“There is a need therefore for a substrate material that provides high security against fraud while exhibiting increased durability and self-cleaning characteristics. Further there is a need for a substrate that through the use of coatings, inks and additives that are photo-active and catalytic to reactions which are effective in breaking up organic contaminants or dirt. There is still a further need for a system that using a certain class of fitness parameters causes identified banknotes to be redirected to a cleaning module prior to re-evaluation and then a determination that they are either returned to circulation or destroyed.”
In addition to obtaining background information on this patent application, VerticalNews editors also obtained the inventor’s summary information for this patent application: “In this regard, the present invention provides for substrate materials that include a self-cleaning and directed cleaning capability. More specifically, the present invention provides a substrate that includes a photo-catalytic material therein that, upon exposure to a source of illumination, reacts in a manner that causes the substrate and printing inks materials, to shed accumulated contaminants and dirt and a system for sorting, cleaning and analyzing banknotes formed using such a substrate material.
“In general the present invention employs coatings, inks and additives which are photo-active and catalytic to reactions which are effective in breaking up organic contaminants or dirt. In some cases, photo-excitation of these materials also leads to interfaces which are super-hydrophilic allowing for more water to be split, producing more reactive OH radicals by the photo-catalytic materials and in turn breaking more organic contaminant bonds for eventual removal of the adhered materials (oxidized sebum and other contaminants). Such an effect desirably occurs through exposure to ambient light. The self-cleaning materials incorporated in banknotes can be additionally utilized beyond ambient light exposure using equipment with optical/UV excitation and flowing air, water flow, and mechanical brushes, thus removing soiling and increasing the usable life of banknotes.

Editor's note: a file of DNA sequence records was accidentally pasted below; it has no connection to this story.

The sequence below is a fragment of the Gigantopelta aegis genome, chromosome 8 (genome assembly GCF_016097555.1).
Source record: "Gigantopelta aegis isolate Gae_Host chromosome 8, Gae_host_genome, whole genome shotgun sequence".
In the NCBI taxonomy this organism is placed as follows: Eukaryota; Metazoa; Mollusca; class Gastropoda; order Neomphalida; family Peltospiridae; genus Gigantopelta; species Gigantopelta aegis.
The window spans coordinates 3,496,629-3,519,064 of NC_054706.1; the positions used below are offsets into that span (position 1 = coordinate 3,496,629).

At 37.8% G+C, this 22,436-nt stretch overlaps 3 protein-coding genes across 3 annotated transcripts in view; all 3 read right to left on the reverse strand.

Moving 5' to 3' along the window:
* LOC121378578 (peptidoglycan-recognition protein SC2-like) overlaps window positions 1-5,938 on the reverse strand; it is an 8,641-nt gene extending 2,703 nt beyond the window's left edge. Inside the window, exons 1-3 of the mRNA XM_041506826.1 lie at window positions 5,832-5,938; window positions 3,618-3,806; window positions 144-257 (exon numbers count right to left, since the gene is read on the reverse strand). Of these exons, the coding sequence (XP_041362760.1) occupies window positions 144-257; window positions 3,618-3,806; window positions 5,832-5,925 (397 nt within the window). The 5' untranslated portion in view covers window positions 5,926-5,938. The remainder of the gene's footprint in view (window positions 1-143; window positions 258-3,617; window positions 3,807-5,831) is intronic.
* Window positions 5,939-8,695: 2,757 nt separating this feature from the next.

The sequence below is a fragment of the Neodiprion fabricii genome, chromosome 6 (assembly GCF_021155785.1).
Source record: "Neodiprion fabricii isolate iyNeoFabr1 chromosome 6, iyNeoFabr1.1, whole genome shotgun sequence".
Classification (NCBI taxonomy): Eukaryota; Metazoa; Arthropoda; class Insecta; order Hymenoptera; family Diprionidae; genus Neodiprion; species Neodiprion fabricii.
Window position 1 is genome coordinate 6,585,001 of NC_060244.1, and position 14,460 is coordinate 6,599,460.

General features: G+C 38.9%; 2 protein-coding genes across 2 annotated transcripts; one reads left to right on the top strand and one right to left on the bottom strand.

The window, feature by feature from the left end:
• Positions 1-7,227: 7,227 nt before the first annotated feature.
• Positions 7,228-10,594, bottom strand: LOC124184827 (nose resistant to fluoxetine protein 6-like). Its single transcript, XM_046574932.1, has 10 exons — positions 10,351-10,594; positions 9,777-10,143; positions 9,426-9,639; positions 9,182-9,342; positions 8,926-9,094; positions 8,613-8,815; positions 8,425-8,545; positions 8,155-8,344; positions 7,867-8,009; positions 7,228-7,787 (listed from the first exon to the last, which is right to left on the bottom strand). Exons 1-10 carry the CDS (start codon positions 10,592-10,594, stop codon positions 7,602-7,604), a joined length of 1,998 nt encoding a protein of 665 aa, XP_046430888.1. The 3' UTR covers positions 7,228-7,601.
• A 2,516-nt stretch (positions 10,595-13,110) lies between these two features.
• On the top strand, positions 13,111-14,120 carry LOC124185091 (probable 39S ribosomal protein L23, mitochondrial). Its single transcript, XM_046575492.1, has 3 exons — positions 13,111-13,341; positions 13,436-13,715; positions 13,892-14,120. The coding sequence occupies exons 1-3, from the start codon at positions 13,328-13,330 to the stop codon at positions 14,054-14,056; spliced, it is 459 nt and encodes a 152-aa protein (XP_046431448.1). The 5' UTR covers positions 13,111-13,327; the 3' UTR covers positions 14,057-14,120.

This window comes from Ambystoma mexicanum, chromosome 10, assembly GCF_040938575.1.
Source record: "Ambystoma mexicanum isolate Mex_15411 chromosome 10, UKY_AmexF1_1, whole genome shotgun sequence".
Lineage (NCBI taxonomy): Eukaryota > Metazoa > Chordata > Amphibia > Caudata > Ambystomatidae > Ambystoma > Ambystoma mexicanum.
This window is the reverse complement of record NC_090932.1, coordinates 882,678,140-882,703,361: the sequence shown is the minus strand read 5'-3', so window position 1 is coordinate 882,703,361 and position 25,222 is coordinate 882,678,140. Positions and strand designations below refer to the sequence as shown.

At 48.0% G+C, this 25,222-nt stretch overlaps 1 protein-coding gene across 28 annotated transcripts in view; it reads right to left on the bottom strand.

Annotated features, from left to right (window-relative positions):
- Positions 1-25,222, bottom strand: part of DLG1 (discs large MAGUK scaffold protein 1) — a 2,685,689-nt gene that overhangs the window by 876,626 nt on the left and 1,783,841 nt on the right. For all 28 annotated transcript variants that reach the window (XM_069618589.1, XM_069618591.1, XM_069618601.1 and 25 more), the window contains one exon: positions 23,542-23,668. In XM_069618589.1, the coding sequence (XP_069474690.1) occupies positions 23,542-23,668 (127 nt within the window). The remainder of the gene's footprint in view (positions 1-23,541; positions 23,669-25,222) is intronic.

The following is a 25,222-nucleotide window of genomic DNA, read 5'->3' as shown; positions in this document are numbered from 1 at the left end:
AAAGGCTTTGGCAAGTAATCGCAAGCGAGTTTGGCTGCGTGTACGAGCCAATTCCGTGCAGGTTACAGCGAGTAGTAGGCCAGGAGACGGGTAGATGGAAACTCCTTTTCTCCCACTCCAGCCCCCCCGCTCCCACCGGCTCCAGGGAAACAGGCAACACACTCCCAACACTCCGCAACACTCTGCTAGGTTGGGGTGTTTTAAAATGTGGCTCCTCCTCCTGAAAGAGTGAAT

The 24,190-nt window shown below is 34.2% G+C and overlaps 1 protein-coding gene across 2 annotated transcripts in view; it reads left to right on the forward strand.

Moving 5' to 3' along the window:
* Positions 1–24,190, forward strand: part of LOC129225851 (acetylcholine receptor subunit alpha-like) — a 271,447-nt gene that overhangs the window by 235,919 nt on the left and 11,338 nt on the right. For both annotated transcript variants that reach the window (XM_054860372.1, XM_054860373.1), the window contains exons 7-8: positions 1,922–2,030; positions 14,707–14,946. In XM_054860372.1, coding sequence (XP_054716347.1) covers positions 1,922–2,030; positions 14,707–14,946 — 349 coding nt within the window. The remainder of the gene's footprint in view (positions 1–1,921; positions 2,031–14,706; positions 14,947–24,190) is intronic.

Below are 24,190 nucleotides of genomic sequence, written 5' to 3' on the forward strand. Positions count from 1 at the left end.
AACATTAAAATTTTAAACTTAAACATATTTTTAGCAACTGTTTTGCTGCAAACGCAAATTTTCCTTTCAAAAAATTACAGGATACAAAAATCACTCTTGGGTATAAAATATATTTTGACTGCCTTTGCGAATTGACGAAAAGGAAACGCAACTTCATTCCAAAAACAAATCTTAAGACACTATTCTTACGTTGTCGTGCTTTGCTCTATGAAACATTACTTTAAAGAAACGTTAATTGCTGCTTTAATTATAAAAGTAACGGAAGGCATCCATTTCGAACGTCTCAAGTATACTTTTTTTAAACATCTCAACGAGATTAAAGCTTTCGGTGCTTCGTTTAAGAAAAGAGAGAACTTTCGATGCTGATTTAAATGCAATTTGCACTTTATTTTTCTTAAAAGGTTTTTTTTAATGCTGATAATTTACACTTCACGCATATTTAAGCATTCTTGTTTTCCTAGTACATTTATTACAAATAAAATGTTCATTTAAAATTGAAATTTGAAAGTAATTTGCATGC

“The invention is usable with all substrates and particularly polymeric substrates such as biaxially-oriented polypropylene (BOPP). The invention further discloses a system which allows a certain class of fitness parameters to cause these banknotes to be redirected to a cleaning module, be reevaluated, and then either returned to circulation or destroyed. In addition, inks which are photo-catalytic can be used for extending the life of the banknotes in printed regions.
“It is therefore an object of the present invention to provide a substrate material that provides high security against fraud while exhibiting increased durability and self-cleaning characteristics. It is a further object of the present invention to provide a substrate that through the use of coatings, inks and additives that are photo-active and catalytic to reactions which are effective in breaking up organic contaminants or dirt can be altered by light to allow for the self-cleaning of banknotes by ambient light exposure as well as the cleaning of processed banknotes using equipment with optical excitation, thus increasing their usable life. It is still a further object of the present invention to provide a system that using a certain class of fitness parameters causes identified banknotes to be redirected to a cleaning module prior to reevaluation and then a determination that they are either returned to circulation or destroyed.
“These together with other objects of the invention, along with various features of novelty which characterize the invention, are pointed out with particularity in the claims annexed hereto and forming a part of this disclosure. For a better understanding of the invention, its operating advantages and the specific objects attained by its uses, reference should be had to the accompanying drawings and descriptive matter in which there is illustrated a preferred embodiment of the invention.
BRIEF DESCRIPTION OF THE DRAWINGS
“In the drawings which illustrate the best mode presently contemplated for carrying out the present invention:
“FIG. 1 is a diagram of the present invention as applied to a banknote; and
“FIG. 2 is a schematic diagram of system for cleaning and analyzing a banknote in accordance with the present invention; and
“FIG. 3 is an enlarged cross-section depicting the result of cleaning a banknote in accordance with the present invention.”
For more information, see this patent application: Lawandy, Nabil. Use of Photo Catalytic Material for Self-Cleaning Banknotes. Filed September 24, 2012 and posted April 3, 2014.
Aeris Banknote Cleaning System